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Job Loss, Price Decline Push Up FHA Foreclosures



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By : John Cutts    99 or more times read
Industry experts are pointing to the worsening labor market condition and dropping home prices as factors that will likely trigger a flood of FHA foreclosures. They said that these factors are contributing to the growing number of loan defaults and delinquencies.

The increasing number of foreclosures means trouble for the Federal Housing Administration (FHA), an insurance fund unit of the U.S. Housing and Urban Development. Industry experts said that the FHA has been insisting that it does not need any bailout from the federal government. But they believed that the agency would likely need about $50 billion in capital infusion in 2010 to cover all the losses it incurred when borrowers, who took out loans guaranteed by the FHA, defaulted on their mortgages.

But what really scares industry experts is that the flood of FHA foreclosures would greatly affect whatever progress has been made towards the housing market recovery. It is expected that sales of repossessed houses will hit 1.9 million next year, an increase of 1.7 million from 2009. Before the collapse of the housing market in 2007, annual foreclosure sales were about half a million.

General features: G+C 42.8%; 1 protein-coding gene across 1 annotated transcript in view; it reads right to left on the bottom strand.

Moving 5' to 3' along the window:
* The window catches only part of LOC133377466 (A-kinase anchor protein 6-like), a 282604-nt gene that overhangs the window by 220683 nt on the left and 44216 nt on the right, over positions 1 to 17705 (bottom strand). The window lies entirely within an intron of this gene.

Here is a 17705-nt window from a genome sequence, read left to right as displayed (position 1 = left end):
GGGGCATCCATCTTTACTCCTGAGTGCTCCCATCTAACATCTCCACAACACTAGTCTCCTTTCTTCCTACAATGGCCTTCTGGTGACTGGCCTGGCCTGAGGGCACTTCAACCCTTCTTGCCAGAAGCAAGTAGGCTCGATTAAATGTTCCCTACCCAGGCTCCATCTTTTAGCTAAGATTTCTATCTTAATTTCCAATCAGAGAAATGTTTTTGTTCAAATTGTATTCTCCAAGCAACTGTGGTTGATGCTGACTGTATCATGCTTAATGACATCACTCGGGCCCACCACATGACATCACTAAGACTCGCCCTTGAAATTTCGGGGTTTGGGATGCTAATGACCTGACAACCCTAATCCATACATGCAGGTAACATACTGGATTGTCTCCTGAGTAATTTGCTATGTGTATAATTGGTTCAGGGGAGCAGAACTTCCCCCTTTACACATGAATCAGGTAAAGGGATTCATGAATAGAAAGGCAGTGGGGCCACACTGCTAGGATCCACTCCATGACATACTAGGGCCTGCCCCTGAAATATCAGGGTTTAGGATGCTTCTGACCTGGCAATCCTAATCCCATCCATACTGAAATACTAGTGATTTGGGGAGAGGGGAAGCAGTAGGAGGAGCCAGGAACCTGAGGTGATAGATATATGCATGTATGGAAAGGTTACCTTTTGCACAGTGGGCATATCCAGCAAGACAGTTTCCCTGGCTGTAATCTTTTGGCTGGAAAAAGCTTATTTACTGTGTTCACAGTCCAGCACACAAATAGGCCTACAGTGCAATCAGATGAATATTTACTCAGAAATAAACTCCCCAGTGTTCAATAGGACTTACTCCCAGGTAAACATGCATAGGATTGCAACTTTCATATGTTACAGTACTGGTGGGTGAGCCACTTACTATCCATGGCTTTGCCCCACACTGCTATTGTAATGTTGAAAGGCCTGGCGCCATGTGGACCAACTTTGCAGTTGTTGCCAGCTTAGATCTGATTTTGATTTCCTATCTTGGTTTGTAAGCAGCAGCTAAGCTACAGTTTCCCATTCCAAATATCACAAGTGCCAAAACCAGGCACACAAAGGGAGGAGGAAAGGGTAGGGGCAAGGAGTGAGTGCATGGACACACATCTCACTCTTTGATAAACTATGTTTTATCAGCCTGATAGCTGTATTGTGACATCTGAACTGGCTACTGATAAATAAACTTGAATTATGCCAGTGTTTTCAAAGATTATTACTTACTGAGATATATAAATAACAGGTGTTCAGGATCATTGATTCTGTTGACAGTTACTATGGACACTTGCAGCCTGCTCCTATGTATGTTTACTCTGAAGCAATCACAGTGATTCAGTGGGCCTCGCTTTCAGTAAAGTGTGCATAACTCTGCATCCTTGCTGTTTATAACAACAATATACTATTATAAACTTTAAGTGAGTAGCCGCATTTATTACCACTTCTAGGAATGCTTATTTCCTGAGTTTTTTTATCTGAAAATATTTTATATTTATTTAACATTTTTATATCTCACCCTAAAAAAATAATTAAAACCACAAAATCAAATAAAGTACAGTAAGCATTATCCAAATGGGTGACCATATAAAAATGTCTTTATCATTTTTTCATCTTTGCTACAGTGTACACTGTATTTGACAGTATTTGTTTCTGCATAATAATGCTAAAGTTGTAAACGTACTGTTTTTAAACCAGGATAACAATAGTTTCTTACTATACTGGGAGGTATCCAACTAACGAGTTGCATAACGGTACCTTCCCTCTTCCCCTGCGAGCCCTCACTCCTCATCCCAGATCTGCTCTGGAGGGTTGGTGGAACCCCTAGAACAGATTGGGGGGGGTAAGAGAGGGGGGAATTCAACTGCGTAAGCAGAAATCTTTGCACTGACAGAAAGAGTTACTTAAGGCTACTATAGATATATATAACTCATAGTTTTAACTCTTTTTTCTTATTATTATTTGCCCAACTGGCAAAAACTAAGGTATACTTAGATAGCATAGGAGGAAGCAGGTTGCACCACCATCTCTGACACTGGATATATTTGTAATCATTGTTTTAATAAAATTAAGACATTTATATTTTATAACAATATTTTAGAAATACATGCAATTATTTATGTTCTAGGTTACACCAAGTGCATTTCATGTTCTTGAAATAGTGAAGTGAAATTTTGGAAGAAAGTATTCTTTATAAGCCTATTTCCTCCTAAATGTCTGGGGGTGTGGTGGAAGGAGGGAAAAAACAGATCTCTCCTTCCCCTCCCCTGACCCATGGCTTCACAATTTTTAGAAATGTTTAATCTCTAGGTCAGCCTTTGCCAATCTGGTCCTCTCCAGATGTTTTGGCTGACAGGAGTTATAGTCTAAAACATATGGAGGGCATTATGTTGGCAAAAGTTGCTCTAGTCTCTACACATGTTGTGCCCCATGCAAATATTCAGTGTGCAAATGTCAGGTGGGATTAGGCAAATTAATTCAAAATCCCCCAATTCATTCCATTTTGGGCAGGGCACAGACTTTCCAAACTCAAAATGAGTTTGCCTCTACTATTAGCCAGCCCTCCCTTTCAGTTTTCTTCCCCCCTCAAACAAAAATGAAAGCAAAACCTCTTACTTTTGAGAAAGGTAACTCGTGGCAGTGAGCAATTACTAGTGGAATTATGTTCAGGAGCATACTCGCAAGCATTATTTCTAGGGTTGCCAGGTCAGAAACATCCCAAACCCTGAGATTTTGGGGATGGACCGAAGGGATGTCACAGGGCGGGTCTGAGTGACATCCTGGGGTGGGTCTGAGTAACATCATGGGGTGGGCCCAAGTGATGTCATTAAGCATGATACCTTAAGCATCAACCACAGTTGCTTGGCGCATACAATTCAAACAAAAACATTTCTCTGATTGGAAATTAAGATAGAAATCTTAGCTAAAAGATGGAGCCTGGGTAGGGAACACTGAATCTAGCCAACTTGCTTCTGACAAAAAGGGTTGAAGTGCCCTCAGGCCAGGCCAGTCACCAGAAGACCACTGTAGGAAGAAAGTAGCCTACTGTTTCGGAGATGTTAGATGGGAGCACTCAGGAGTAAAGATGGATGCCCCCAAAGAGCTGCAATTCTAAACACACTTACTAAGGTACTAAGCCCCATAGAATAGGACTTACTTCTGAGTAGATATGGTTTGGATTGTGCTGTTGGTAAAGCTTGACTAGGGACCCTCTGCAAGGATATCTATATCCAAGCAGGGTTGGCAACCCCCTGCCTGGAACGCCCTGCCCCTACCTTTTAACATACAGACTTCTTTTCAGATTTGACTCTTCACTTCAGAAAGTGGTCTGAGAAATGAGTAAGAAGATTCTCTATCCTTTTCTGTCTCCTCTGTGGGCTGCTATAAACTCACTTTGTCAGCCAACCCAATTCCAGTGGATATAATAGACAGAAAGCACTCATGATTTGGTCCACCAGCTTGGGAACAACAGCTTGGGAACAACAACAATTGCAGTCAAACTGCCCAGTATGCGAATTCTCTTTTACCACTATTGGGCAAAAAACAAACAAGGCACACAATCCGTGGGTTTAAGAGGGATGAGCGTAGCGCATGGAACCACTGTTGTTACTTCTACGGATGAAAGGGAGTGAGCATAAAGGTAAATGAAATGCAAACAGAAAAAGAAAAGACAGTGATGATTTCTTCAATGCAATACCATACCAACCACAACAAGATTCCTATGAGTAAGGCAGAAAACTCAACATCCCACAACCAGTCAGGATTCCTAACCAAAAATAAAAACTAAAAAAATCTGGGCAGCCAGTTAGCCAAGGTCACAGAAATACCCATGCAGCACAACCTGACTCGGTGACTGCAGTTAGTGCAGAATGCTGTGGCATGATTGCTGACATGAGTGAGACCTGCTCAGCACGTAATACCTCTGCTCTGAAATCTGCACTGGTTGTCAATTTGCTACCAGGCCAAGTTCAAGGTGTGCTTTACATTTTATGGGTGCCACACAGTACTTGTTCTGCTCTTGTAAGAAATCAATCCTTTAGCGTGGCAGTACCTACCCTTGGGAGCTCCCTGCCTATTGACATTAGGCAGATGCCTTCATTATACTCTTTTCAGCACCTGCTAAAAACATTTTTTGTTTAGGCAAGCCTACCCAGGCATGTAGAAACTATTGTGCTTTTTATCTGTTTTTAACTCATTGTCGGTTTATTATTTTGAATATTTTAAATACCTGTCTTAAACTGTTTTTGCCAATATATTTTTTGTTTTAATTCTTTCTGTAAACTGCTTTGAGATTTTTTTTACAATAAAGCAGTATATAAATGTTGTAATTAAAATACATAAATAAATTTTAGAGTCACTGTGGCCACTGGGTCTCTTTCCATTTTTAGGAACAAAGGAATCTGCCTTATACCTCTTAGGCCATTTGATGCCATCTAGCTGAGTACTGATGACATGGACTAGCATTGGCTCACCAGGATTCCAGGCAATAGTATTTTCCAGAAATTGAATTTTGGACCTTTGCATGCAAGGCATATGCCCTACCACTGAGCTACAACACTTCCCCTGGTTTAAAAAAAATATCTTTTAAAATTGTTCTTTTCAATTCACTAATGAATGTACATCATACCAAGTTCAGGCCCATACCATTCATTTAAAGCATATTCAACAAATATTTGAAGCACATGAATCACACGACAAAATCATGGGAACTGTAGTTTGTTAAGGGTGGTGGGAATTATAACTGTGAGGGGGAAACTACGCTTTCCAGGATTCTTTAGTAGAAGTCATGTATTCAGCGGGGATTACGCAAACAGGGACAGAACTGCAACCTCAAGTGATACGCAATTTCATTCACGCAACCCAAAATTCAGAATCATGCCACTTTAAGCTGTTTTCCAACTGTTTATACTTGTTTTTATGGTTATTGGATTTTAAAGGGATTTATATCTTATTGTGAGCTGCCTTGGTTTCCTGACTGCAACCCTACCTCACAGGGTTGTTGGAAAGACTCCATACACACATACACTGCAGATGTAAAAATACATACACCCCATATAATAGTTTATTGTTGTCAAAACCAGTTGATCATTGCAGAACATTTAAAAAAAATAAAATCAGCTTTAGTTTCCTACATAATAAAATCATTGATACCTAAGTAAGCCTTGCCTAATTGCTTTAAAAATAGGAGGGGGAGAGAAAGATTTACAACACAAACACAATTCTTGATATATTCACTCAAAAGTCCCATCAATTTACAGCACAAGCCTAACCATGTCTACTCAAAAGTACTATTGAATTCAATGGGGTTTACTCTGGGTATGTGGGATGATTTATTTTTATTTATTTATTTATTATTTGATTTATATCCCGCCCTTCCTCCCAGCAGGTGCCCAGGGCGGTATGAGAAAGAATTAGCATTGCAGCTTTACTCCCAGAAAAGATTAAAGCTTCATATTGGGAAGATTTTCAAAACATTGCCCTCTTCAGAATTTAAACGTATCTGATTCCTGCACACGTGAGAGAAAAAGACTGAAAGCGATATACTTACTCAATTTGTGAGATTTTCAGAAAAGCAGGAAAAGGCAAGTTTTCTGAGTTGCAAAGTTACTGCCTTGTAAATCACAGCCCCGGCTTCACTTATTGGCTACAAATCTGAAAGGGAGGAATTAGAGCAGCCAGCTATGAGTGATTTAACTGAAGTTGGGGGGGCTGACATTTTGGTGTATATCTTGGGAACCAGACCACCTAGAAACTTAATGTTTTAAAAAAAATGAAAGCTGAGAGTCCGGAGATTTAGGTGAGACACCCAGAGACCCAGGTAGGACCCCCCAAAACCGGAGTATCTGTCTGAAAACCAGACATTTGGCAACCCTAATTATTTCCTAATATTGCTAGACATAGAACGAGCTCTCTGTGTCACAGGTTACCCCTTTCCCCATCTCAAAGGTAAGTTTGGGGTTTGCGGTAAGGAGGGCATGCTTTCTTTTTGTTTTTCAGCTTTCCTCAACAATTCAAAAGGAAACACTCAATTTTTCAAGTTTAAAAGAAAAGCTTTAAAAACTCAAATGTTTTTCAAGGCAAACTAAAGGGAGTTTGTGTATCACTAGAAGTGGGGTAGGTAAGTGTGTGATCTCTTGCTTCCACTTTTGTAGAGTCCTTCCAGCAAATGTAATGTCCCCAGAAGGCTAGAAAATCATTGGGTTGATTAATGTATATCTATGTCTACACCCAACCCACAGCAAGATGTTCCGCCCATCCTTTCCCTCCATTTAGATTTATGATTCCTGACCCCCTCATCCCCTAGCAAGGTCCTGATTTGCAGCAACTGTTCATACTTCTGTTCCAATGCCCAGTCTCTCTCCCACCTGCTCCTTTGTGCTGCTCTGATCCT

Industry experts said that one major reason for the anticipated increase in the number of foreclosure homes is the decision of lenders to hold off foreclosing on delinquent houses. Many lenders were struggling to identify the borrowers who will qualify for the federally-supported loan modification program. Experts are expecting that by the end of this year, lenders will come to realize that only a few borrowers are eligible to receive a loan modification.

Compounding the problem is the continuing increase in unemployment rate. It is predicted that unemployment will increase to more than 10 percent in 2010, pushing more homeowners to the brink of foreclosure. Also, the resetting of adjustable rate loans to higher rates is expected to result to more foreclosures. Industry economists believe that foreclosures will start to ebb by 2011, reducing to only 1.1 million if the economy will continue to improve.

Meanwhile, the worsening foreclosure problem is pulling down housing starts for single-family homes. From 2001 to 2007, housing starts rose consistently, hitting a record high of 1.7 million. Fast forward to 2009 and housing starts are expected to reach a bottom of half a million.

Industry experts said that the trends all conspired to push FHA foreclosures to the roofs and the agency may as well think about its position of not needing any help from the federal government.
John Cutts has been educated in the finer points of the foreclosure market over 5 years.

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